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Split Backfield
April 30 2002
By Bryan Hersh of 49ers Paradise
When Steve Mariucci took over as head coach, he inherited a one dimensional team. It could pass, but defensive coordinators knew how to shut it down. Force the team to run. Mariucci thus thought it necessary to revert to an I formation in the backfield where the running back lines up directly behind the fullback - thus forming an I. The formation was not absent from the team in the past, it simply had become rather dormant - as coaches Walsh and Seifert favoured the split back formation (where one running back lines up on the right on the quarterback, and one on the left.). Mariucci, who loves to run the ball realized that the I formation would help the team become a good running team. It did, as the 49ers have been among the leaders in rushing over the past several seasons.

This year, the long time staple of the West Coast Offense, the split backfield set, will be returning to the 49ers. Mariucci recognized this past weekend that having both Garrison Hearst and Kevan Barlow on the field at the same time could be a tremendous asset to the team. Both players can run and catch, and with both in the backfield, it would be unclear who is getting the ball. Mariucci began the implementation this past mini-camp, and is also considering using both on the field where one acts as a receiver.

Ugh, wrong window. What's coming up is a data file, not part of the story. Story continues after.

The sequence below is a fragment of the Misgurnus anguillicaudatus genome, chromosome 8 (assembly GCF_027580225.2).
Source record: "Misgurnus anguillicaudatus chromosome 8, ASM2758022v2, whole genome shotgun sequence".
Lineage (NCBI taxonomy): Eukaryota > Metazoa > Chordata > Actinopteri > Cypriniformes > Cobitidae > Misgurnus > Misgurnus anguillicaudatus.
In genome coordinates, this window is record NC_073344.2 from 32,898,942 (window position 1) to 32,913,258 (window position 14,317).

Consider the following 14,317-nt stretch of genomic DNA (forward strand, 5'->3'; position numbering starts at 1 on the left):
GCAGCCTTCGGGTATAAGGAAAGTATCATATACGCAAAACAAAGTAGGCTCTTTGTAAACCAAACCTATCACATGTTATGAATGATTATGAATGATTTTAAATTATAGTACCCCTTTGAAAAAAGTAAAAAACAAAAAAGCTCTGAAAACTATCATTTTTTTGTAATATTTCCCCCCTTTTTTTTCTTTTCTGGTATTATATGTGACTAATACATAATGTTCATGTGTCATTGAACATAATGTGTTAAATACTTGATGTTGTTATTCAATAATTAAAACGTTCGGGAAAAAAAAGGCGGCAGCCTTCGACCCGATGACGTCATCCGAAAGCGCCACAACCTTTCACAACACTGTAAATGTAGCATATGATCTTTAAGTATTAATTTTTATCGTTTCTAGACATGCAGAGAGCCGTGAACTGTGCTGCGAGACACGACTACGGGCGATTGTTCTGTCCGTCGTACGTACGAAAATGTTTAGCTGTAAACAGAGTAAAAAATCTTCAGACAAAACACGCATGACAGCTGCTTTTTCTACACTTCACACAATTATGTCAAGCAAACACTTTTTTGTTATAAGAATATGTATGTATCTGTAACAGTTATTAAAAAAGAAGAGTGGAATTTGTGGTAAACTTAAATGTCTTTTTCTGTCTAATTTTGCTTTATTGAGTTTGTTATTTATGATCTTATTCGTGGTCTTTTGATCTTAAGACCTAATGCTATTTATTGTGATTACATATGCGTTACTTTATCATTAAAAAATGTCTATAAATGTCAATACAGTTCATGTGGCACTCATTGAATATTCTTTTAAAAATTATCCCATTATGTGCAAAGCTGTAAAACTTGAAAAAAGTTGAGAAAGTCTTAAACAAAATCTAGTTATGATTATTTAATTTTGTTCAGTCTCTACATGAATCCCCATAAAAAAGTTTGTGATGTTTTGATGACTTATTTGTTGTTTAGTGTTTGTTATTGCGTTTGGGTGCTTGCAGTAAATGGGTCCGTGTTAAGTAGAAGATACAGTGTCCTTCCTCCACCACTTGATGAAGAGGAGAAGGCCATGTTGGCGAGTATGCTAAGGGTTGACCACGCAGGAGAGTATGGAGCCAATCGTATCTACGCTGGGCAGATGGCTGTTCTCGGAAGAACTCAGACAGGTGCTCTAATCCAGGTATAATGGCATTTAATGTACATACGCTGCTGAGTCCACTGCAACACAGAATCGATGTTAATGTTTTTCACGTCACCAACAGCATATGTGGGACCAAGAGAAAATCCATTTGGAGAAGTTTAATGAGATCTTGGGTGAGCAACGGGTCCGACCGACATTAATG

Not to take anything away from fullback Fred Beasley who re-signed with the team this off-season, but having Hearst and Barlow on the field will lead to a more dynamic and explosive offense. Essentially, the team is trying to get Barlow on the field and more touches without taking any away from Hearst, and this method will allow the team to do that.

Bringing back the split backfield will take the 49ers offense back to a more traditional West Coast Offense style. It should bring an extra dynamic to the team, and should wreak havoc on opposing defenses. Most of all, it should be fun to watch!

Talk about it in the 49ers Paradise Forum

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